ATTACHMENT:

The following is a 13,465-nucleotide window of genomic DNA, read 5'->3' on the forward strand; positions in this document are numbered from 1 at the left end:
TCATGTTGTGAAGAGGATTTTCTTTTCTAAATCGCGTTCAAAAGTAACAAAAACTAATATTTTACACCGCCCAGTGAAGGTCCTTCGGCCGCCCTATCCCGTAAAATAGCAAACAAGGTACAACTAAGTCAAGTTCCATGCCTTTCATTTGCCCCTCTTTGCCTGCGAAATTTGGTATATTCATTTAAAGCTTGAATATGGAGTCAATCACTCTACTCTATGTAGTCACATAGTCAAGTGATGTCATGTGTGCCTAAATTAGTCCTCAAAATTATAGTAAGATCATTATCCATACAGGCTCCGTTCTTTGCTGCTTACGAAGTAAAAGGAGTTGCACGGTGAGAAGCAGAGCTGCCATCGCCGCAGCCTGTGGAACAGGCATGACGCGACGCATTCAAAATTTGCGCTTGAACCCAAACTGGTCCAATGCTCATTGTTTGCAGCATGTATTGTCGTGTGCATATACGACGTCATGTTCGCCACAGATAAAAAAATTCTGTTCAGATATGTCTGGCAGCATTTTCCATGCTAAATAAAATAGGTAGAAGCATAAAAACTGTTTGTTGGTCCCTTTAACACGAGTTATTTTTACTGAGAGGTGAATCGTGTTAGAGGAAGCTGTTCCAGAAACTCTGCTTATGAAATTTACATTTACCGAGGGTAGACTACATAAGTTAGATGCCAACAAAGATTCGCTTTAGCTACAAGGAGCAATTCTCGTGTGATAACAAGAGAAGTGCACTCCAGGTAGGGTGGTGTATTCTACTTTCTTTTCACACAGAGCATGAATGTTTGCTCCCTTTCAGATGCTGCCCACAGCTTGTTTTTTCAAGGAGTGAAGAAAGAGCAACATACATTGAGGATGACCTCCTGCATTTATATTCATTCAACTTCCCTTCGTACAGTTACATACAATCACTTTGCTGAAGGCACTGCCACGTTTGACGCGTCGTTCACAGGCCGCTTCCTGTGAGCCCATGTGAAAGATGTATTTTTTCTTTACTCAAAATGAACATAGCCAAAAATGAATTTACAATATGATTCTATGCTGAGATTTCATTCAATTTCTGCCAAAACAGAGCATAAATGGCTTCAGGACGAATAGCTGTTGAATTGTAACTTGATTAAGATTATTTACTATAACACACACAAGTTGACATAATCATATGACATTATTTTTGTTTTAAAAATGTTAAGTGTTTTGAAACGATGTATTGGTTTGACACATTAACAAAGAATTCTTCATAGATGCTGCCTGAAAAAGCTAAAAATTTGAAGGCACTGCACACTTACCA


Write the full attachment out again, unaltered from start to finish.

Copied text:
The following is a 13,465-nucleotide window of genomic DNA, read 5'->3' on the forward strand; positions in this document are numbered from 1 at the left end:
TCATGTTGTGAAGAGGATTTTCTTTTCTAAATCGCGTTCAAAAGTAACAAAAACTAATATTTTACACCGCCCAGTGAAGGTCCTTCGGCCGCCCTATCCCGTAAAATAGCAAACAAGGTACAACTAAGTCAAGTTCCATGCCTTTCATTTGCCCCTCTTTGCCTGCGAAATTTGGTATATTCATTTAAAGCTTGAATATGGAGTCAATCACTCTACTCTATGTAGTCACATAGTCAAGTGATGTCATGTGTGCCTAAATTAGTCCTCAAAATTATAGTAAGATCATTATCCATACAGGCTCCGTTCTTTGCTGCTTACGAAGTAAAAGGAGTTGCACGGTGAGAAGCAGAGCTGCCATCGCCGCAGCCTGTGGAACAGGCATGACGCGACGCATTCAAAATTTGCGCTTGAACCCAAACTGGTCCAATGCTCATTGTTTGCAGCATGTATTGTCGTGTGCATATACGACGTCATGTTCGCCACAGATAAAAAAATTCTGTTCAGATATGTCTGGCAGCATTTTCCATGCTAAATAAAATAGGTAGAAGCATAAAAACTGTTTGTTGGTCCCTTTAACACGAGTTATTTTTACTGAGAGGTGAATCGTGTTAGAGGAAGCTGTTCCAGAAACTCTGCTTATGAAATTTACATTTACCGAGGGTAGACTACATAAGTTAGATGCCAACAAAGATTCGCTTTAGCTACAAGGAGCAATTCTCGTGTGATAACAAGAGAAGTGCACTCCAGGTAGGGTGGTGTATTCTACTTTCTTTTCACACAGAGCATGAATGTTTGCTCCCTTTCAGATGCTGCCCACAGCTTGTTTTTTCAAGGAGTGAAGAAAGAGCAACATACATTGAGGATGACCTCCTGCATTTATATTCATTCAACTTCCCTTCGTACAGTTACATACAATCACTTTGCTGAAGGCACTGCCACGTTTGACGCGTCGTTCACAGGCCGCTTCCTGTGAGCCCATGTGAAAGATGTATTTTTTCTTTACTCAAAATGAACATAGCCAAAAATGAATTTACAATATGATTCTATGCTGAGATTTCATTCAATTTCTGCCAAAACAGAGCATAAATGGCTTCAGGACGAATAGCTGTTGAATTGTAACTTGATTAAGATTATTTACTATAACACACACAAGTTGACATAATCATATGACATTATTTTTGTTTTAAAAATGTTAAGTGTTTTGAAACGATGTATTGGTTTGACACATTAACAAAGAATTCTTCATAGATGCTGCCTGAAAAAGCTAAAAATTTGAAGGCACTGCACACTTACCA